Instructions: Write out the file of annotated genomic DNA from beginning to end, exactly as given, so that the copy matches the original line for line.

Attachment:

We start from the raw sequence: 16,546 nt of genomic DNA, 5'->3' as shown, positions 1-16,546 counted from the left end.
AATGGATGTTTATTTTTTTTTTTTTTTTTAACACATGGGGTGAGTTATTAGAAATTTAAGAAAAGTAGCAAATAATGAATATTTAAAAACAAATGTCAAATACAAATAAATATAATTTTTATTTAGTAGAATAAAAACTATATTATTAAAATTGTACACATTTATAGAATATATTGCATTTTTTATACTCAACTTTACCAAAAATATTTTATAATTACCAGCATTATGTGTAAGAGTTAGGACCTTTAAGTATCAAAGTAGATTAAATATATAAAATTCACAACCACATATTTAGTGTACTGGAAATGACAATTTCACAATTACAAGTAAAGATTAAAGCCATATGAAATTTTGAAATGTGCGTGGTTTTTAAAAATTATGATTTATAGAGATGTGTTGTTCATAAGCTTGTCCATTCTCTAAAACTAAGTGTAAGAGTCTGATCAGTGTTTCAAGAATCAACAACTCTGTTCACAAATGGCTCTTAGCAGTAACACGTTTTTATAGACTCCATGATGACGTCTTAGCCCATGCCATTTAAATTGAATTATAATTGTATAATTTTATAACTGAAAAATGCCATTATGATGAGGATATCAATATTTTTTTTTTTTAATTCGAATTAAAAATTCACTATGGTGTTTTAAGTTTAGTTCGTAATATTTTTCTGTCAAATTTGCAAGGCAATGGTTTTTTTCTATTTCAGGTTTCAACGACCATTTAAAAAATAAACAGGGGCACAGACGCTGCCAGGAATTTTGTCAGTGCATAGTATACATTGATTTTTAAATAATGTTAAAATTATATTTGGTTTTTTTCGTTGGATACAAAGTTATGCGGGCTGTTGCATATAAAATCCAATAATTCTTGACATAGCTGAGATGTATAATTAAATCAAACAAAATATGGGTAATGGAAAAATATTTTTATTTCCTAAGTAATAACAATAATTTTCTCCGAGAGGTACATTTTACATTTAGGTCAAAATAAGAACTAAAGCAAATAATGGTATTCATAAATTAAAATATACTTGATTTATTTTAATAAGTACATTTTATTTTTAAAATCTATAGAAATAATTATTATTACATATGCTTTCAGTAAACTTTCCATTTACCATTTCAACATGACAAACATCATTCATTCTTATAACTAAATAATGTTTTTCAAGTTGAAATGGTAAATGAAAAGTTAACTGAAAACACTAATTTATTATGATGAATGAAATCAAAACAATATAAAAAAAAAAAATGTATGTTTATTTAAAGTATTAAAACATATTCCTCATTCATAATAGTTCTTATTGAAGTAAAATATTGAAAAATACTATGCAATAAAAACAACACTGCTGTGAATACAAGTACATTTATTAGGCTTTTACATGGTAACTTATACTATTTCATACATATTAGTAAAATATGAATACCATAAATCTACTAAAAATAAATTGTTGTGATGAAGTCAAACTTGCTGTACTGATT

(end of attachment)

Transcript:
We start from the raw sequence: 16,546 nt of genomic DNA, 5'->3' as shown, positions 1-16,546 counted from the left end.
AATGGATGTTTATTTTTTTTTTTTTTTTTAACACATGGGGTGAGTTATTAGAAATTTAAGAAAAGTAGCAAATAATGAATATTTAAAAACAAATGTCAAATACAAATAAATATAATTTTTATTTAGTAGAATAAAAACTATATTATTAAAATTGTACACATTTATAGAATATATTGCATTTTTTATACTCAACTTTACCAAAAATATTTTATAATTACCAGCATTATGTGTAAGAGTTAGGACCTTTAAGTATCAAAGTAGATTAAATATATAAAATTCACAACCACATATTTAGTGTACTGGAAATGACAATTTCACAATTACAAGTAAAGATTAAAGCCATATGAAATTTTGAAATGTGCGTGGTTTTTAAAAATTATGATTTATAGAGATGTGTTGTTCATAAGCTTGTCCATTCTCTAAAACTAAGTGTAAGAGTCTGATCAGTGTTTCAAGAATCAACAACTCTGTTCACAAATGGCTCTTAGCAGTAACACGTTTTTATAGACTCCATGATGACGTCTTAGCCCATGCCATTTAAATTGAATTATAATTGTATAATTTTATAACTGAAAAATGCCATTATGATGAGGATATCAATATTTTTTTTTTTTAATTCGAATTAAAAATTCACTATGGTGTTTTAAGTTTAGTTCGTAATATTTTTCTGTCAAATTTGCAAGGCAATGGTTTTTTTCTATTTCAGGTTTCAACGACCATTTAAAAAATAAACAGGGGCACAGACGCTGCCAGGAATTTTGTCAGTGCATAGTATACATTGATTTTTAAATAATGTTAAAATTATATTTGGTTTTTTTCGTTGGATACAAAGTTATGCGGGCTGTTGCATATAAAATCCAATAATTCTTGACATAGCTGAGATGTATAATTAAATCAAACAAAATATGGGTAATGGAAAAATATTTTTATTTCCTAAGTAATAACAATAATTTTCTCCGAGAGGTACATTTTACATTTAGGTCAAAATAAGAACTAAAGCAAATAATGGTATTCATAAATTAAAATATACTTGATTTATTTTAATAAGTACATTTTATTTTTAAAATCTATAGAAATAATTATTATTACATATGCTTTCAGTAAACTTTCCATTTACCATTTCAACATGACAAACATCATTCATTCTTATAACTAAATAATGTTTTTCAAGTTGAAATGGTAAATGAAAAGTTAACTGAAAACACTAATTTATTATGATGAATGAAATCAAAACAATATAAAAAAAAAAAATGTATGTTTATTTAAAGTATTAAAACATATTCCTCATTCATAATAGTTCTTATTGAAGTAAAATATTGAAAAATACTATGCAATAAAAACAACACTGCTGTGAATACAAGTACATTTATTAGGCTTTTACATGGTAACTTATACTATTTCATACATATTAGTAAAATATGAATACCATAAATCTACTAAAAATAAATTGTTGTGATGAAGTCAAACTTGCTGTACTGATT